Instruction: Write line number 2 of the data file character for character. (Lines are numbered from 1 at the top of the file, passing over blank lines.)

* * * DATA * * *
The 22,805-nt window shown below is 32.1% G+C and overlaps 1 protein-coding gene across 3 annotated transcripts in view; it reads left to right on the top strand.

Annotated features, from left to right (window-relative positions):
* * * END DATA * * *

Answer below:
Annotated features, from left to right (window-relative positions):